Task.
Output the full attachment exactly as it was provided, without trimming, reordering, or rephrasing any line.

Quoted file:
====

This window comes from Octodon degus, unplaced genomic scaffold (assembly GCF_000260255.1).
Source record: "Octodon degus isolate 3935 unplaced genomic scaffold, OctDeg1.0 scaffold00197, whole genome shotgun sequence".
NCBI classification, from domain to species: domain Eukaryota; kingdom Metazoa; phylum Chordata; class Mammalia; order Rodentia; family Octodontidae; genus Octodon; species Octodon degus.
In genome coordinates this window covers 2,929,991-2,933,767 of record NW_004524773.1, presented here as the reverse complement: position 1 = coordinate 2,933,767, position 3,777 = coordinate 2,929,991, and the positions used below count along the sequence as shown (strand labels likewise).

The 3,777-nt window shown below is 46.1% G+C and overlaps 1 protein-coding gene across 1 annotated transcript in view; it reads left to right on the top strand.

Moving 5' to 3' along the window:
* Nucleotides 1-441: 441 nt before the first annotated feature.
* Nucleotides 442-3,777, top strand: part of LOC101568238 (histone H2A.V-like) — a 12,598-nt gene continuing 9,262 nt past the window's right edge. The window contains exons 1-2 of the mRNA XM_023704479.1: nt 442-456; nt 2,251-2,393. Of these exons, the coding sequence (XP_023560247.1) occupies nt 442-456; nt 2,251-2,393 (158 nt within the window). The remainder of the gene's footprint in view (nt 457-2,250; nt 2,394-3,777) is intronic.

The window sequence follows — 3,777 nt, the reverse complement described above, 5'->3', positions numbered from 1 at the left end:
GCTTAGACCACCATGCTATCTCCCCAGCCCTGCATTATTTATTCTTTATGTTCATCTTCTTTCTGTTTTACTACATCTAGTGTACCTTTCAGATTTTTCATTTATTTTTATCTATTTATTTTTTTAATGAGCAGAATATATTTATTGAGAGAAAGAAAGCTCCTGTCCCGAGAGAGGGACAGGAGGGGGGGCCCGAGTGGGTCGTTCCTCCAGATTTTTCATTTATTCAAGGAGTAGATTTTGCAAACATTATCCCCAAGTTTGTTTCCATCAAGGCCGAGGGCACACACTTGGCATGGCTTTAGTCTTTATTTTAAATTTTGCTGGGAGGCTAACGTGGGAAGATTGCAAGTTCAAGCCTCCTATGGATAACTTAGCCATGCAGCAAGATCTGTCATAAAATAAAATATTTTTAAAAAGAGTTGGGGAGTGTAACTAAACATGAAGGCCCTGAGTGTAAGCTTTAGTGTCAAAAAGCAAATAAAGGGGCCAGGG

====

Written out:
This window comes from Octodon degus, unplaced genomic scaffold (assembly GCF_000260255.1).
Source record: "Octodon degus isolate 3935 unplaced genomic scaffold, OctDeg1.0 scaffold00197, whole genome shotgun sequence".
NCBI classification, from domain to species: domain Eukaryota; kingdom Metazoa; phylum Chordata; class Mammalia; order Rodentia; family Octodontidae; genus Octodon; species Octodon degus.
In genome coordinates this window covers 2,929,991-2,933,767 of record NW_004524773.1, presented here as the reverse complement: position 1 = coordinate 2,933,767, position 3,777 = coordinate 2,929,991, and the positions used below count along the sequence as shown (strand labels likewise).

The 3,777-nt window shown below is 46.1% G+C and overlaps 1 protein-coding gene across 1 annotated transcript in view; it reads left to right on the top strand.

Moving 5' to 3' along the window:
* Nucleotides 1-441: 441 nt before the first annotated feature.
* Nucleotides 442-3,777, top strand: part of LOC101568238 (histone H2A.V-like) — a 12,598-nt gene continuing 9,262 nt past the window's right edge. The window contains exons 1-2 of the mRNA XM_023704479.1: nt 442-456; nt 2,251-2,393. Of these exons, the coding sequence (XP_023560247.1) occupies nt 442-456; nt 2,251-2,393 (158 nt within the window). The remainder of the gene's footprint in view (nt 457-2,250; nt 2,394-3,777) is intronic.

The window sequence follows — 3,777 nt, the reverse complement described above, 5'->3', positions numbered from 1 at the left end:
GCTTAGACCACCATGCTATCTCCCCAGCCCTGCATTATTTATTCTTTATGTTCATCTTCTTTCTGTTTTACTACATCTAGTGTACCTTTCAGATTTTTCATTTATTTTTATCTATTTATTTTTTTAATGAGCAGAATATATTTATTGAGAGAAAGAAAGCTCCTGTCCCGAGAGAGGGACAGGAGGGGGGGCCCGAGTGGGTCGTTCCTCCAGATTTTTCATTTATTCAAGGAGTAGATTTTGCAAACATTATCCCCAAGTTTGTTTCCATCAAGGCCGAGGGCACACACTTGGCATGGCTTTAGTCTTTATTTTAAATTTTGCTGGGAGGCTAACGTGGGAAGATTGCAAGTTCAAGCCTCCTATGGATAACTTAGCCATGCAGCAAGATCTGTCATAAAATAAAATATTTTTAAAAAGAGTTGGGGAGTGTAACTAAACATGAAGGCCCTGAGTGTAAGCTTTAGTGTCAAAAAGCAAATAAAGGGGCCAGGG